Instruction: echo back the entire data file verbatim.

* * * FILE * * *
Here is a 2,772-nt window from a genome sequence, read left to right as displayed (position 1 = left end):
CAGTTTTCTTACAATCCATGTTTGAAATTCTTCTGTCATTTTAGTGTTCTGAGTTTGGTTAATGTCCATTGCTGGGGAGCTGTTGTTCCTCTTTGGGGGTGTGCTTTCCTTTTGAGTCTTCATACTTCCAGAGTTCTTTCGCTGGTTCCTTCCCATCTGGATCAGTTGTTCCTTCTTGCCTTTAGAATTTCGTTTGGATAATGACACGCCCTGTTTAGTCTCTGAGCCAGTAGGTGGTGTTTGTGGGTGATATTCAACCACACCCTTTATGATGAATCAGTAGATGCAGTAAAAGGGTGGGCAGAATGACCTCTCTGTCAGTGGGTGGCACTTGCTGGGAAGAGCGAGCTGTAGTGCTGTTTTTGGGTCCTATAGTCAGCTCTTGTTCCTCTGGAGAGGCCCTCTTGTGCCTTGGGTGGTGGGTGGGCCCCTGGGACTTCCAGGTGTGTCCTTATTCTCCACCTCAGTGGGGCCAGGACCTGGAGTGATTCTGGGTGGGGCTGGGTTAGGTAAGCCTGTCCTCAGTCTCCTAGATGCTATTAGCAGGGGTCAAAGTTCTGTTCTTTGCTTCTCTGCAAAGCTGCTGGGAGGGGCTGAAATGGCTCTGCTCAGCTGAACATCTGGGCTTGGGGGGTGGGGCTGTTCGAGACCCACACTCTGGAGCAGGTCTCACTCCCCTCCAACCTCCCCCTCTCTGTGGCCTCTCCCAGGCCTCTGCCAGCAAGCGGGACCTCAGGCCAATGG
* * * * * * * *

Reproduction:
Here is a 2,772-nt window from a genome sequence, read left to right as displayed (position 1 = left end):
CAGTTTTCTTACAATCCATGTTTGAAATTCTTCTGTCATTTTAGTGTTCTGAGTTTGGTTAATGTCCATTGCTGGGGAGCTGTTGTTCCTCTTTGGGGGTGTGCTTTCCTTTTGAGTCTTCATACTTCCAGAGTTCTTTCGCTGGTTCCTTCCCATCTGGATCAGTTGTTCCTTCTTGCCTTTAGAATTTCGTTTGGATAATGACACGCCCTGTTTAGTCTCTGAGCCAGTAGGTGGTGTTTGTGGGTGATATTCAACCACACCCTTTATGATGAATCAGTAGATGCAGTAAAAGGGTGGGCAGAATGACCTCTCTGTCAGTGGGTGGCACTTGCTGGGAAGAGCGAGCTGTAGTGCTGTTTTTGGGTCCTATAGTCAGCTCTTGTTCCTCTGGAGAGGCCCTCTTGTGCCTTGGGTGGTGGGTGGGCCCCTGGGACTTCCAGGTGTGTCCTTATTCTCCACCTCAGTGGGGCCAGGACCTGGAGTGATTCTGGGTGGGGCTGGGTTAGGTAAGCCTGTCCTCAGTCTCCTAGATGCTATTAGCAGGGGTCAAAGTTCTGTTCTTTGCTTCTCTGCAAAGCTGCTGGGAGGGGCTGAAATGGCTCTGCTCAGCTGAACATCTGGGCTTGGGGGGTGGGGCTGTTCGAGACCCACACTCTGGAGCAGGTCTCACTCCCCTCCAACCTCCCCCTCTCTGTGGCCTCTCCCAGGCCTCTGCCAGCAAGCGGGACCTCAGGCCAATGG